Gametes and glochidia

Most pearly mussels have separate sexes.  The males release sperm aggregates (spermatozeugmata or "spermballs") and downstream females filter these from the water.  The eggs of the female are fertilized and then enter spaces in her outer pair of gills (marsupial gills).  There they develop into embryos and eventually glochidia.  The female may hold or "brood" the eggs over the winter (long term brooders) or for only a few weeks in spring or summer (short term brooders). 

Click on the thumbnails for larger views...

These are spermatozeugmata of the flat floater (Anodonta suborbiculata).  Several thousand sperm are attached to a transparent sphere, with their flagella projecting outward.   Eventually the sperm aggregate on one side, perhaps as the structure swells after entering the water.  The flagella beat and the whole assembly swims through the water!  Here is a video clip (1.6 MB WMV).
These immature glochidia of Elliptio dilatata are still developing within the eggs.  Development in mussels takes weeks.  This is very slow compared to development in many marine bivalves, which can be completed within a few days.
gloch'.jpg (74271 bytes) Glochidia come in various sizes- the larger ones (1/4 mm) are fatmucket- the smaller are spectaclecase.  Glochidia are unable to swim or crawl.  Their only behavior is to close at an opportune moment when they come into contact with the gills or fins of the host fish.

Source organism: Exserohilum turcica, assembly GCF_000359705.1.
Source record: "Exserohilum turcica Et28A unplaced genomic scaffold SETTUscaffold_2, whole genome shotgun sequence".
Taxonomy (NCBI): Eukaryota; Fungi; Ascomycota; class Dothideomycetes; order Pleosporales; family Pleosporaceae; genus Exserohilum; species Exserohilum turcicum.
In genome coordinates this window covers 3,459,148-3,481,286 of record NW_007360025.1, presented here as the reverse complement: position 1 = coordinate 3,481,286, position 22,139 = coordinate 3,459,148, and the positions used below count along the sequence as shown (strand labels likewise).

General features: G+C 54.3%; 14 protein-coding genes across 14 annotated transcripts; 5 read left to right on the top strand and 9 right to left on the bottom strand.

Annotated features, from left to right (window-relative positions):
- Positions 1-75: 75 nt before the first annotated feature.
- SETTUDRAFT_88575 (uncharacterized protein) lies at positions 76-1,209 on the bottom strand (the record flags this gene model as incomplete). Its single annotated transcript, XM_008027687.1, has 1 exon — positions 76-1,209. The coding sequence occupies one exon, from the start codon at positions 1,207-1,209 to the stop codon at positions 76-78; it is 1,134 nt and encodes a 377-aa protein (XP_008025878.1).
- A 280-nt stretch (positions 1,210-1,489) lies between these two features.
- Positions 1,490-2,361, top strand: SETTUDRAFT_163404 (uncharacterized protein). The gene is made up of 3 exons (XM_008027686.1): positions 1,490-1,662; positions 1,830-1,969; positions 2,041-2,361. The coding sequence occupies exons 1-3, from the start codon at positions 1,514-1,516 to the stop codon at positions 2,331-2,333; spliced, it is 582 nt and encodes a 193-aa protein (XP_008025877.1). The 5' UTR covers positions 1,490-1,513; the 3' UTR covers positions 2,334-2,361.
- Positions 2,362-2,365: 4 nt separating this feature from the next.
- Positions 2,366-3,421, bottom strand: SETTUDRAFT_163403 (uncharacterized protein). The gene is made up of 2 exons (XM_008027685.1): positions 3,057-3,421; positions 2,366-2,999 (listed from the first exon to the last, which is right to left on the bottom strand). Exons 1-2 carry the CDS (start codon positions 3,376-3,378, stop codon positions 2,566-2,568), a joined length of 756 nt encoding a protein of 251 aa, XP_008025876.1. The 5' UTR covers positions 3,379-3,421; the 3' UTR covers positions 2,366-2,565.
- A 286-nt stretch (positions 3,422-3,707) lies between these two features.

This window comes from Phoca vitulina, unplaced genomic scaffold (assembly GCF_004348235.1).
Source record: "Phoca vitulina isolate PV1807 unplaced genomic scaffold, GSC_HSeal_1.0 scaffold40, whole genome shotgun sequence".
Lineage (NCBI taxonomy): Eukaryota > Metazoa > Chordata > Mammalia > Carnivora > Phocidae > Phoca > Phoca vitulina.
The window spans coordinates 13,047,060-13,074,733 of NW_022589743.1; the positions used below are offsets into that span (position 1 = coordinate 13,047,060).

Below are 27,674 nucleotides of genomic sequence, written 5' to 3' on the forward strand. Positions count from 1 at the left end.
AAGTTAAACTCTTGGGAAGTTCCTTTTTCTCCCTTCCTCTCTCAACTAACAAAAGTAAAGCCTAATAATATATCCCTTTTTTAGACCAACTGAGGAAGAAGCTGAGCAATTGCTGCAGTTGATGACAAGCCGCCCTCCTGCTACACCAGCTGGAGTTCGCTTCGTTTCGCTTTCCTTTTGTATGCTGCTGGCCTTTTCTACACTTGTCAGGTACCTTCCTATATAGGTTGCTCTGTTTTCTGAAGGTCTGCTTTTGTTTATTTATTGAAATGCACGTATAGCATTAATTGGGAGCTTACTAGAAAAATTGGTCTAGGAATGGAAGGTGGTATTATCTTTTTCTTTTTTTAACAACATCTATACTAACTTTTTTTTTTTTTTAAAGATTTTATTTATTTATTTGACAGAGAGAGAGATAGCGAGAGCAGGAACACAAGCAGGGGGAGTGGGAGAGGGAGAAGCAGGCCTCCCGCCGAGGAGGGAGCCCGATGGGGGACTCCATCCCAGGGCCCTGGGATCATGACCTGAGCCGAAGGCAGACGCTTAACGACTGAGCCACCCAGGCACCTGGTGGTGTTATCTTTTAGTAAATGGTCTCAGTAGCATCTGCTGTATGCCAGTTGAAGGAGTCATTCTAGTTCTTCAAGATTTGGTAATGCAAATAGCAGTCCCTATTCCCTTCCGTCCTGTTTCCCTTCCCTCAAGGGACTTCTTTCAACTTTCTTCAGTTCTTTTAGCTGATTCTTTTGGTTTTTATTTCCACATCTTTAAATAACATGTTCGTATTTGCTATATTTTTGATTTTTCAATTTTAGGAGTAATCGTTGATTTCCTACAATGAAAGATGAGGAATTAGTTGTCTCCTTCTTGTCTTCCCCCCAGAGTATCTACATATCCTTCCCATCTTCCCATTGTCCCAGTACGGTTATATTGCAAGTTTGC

16'.jpg (124352 bytes) The tissue of the fish reacts by forming a capsule or cyst around the glochidium.   Does it hurt the fish?  Not much. Usually there are so few attached that the effect on the fish must be almost nil. Yes, the glochidia are parasites- but aren't all kids?  We love them anyway.  
17'.jpg (108733 bytes) Most mussels are host-specific, meaning that they can only use one or a few particular species of fish as hosts.  In some cases this relationship is so fine-tuned that a mussel population can only use fish from the same river system as hosts.  If glochidia attach to the wrong species, the cysts are soon lost.  This glochidium of Simpsonaias ambigua is on the wrong host and is about to fall off.
63.jpg (73175 bytes) 64.jpg (117756 bytes) Technical tip- it's difficult to see glochidia on preserved gills because the gill tissue becomes opaque (photo on far left).  You can render the tissue transparent by treating it with ~2% KOH (second photo, same specimen).
juv-1.jpg (73053 bytes) After metamorphosis the juvenile mussels drop off the fish and begin feeding on algae (object at lower right in the photo is a paper staple).  These early juvenile mussels are very active and crawl about, appearing more like snails than bivalves.  Both the foot and mantle are covered with cilia which move vigorous currents of water.  
juv-3.jpg (61011 bytes) Juvenile mussels are rarely encountered in nature.  As a result we know little of their habits or requirements. 

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